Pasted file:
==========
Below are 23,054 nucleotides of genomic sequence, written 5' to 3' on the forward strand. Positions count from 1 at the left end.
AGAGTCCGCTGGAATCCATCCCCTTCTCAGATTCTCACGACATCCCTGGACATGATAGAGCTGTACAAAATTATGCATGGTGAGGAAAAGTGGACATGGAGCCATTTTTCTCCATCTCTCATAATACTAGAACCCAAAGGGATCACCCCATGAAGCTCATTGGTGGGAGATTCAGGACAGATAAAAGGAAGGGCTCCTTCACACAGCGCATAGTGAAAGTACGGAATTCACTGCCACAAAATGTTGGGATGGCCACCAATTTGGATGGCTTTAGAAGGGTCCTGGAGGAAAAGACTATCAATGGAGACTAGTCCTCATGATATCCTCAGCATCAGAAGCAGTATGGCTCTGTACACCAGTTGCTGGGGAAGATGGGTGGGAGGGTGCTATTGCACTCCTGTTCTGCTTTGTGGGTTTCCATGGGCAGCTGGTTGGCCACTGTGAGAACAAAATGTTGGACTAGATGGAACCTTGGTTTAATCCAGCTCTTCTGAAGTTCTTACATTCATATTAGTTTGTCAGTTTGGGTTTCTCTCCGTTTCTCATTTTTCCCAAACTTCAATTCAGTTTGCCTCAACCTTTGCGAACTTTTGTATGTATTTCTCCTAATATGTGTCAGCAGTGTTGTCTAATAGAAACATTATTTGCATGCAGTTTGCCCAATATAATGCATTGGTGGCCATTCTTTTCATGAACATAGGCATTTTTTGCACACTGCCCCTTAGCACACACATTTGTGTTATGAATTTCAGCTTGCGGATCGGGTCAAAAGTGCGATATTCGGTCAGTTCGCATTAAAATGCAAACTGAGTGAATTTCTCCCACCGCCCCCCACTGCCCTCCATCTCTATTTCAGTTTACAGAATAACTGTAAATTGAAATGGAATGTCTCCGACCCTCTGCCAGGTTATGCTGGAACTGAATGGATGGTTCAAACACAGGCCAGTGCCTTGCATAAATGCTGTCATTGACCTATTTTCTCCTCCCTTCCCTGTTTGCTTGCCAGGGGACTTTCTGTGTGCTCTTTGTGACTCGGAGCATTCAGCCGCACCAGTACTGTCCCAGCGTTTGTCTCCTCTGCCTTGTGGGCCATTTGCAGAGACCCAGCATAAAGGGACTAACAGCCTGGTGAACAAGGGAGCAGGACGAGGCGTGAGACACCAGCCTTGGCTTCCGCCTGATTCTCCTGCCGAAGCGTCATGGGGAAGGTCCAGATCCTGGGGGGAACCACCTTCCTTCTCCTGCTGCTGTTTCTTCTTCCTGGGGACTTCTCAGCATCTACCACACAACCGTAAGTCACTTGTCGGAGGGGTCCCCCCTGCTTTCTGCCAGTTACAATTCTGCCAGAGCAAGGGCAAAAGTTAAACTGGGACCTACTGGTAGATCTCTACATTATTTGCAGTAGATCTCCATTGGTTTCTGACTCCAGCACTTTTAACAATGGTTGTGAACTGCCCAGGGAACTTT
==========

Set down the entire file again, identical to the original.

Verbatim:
Below are 23,054 nucleotides of genomic sequence, written 5' to 3' on the forward strand. Positions count from 1 at the left end.
AGAGTCCGCTGGAATCCATCCCCTTCTCAGATTCTCACGACATCCCTGGACATGATAGAGCTGTACAAAATTATGCATGGTGAGGAAAAGTGGACATGGAGCCATTTTTCTCCATCTCTCATAATACTAGAACCCAAAGGGATCACCCCATGAAGCTCATTGGTGGGAGATTCAGGACAGATAAAAGGAAGGGCTCCTTCACACAGCGCATAGTGAAAGTACGGAATTCACTGCCACAAAATGTTGGGATGGCCACCAATTTGGATGGCTTTAGAAGGGTCCTGGAGGAAAAGACTATCAATGGAGACTAGTCCTCATGATATCCTCAGCATCAGAAGCAGTATGGCTCTGTACACCAGTTGCTGGGGAAGATGGGTGGGAGGGTGCTATTGCACTCCTGTTCTGCTTTGTGGGTTTCCATGGGCAGCTGGTTGGCCACTGTGAGAACAAAATGTTGGACTAGATGGAACCTTGGTTTAATCCAGCTCTTCTGAAGTTCTTACATTCATATTAGTTTGTCAGTTTGGGTTTCTCTCCGTTTCTCATTTTTCCCAAACTTCAATTCAGTTTGCCTCAACCTTTGCGAACTTTTGTATGTATTTCTCCTAATATGTGTCAGCAGTGTTGTCTAATAGAAACATTATTTGCATGCAGTTTGCCCAATATAATGCATTGGTGGCCATTCTTTTCATGAACATAGGCATTTTTTGCACACTGCCCCTTAGCACACACATTTGTGTTATGAATTTCAGCTTGCGGATCGGGTCAAAAGTGCGATATTCGGTCAGTTCGCATTAAAATGCAAACTGAGTGAATTTCTCCCACCGCCCCCCACTGCCCTCCATCTCTATTTCAGTTTACAGAATAACTGTAAATTGAAATGGAATGTCTCCGACCCTCTGCCAGGTTATGCTGGAACTGAATGGATGGTTCAAACACAGGCCAGTGCCTTGCATAAATGCTGTCATTGACCTATTTTCTCCTCCCTTCCCTGTTTGCTTGCCAGGGGACTTTCTGTGTGCTCTTTGTGACTCGGAGCATTCAGCCGCACCAGTACTGTCCCAGCGTTTGTCTCCTCTGCCTTGTGGGCCATTTGCAGAGACCCAGCATAAAGGGACTAACAGCCTGGTGAACAAGGGAGCAGGACGAGGCGTGAGACACCAGCCTTGGCTTCCGCCTGATTCTCCTGCCGAAGCGTCATGGGGAAGGTCCAGATCCTGGGGGGAACCACCTTCCTTCTCCTGCTGCTGTTTCTTCTTCCTGGGGACTTCTCAGCATCTACCACACAACCGTAAGTCACTTGTCGGAGGGGTCCCCCCTGCTTTCTGCCAGTTACAATTCTGCCAGAGCAAGGGCAAAAGTTAAACTGGGACCTACTGGTAGATCTCTACATTATTTGCAGTAGATCTCCATTGGTTTCTGACTCCAGCACTTTTAACAATGGTTGTGAACTGCCCAGGGAACTTT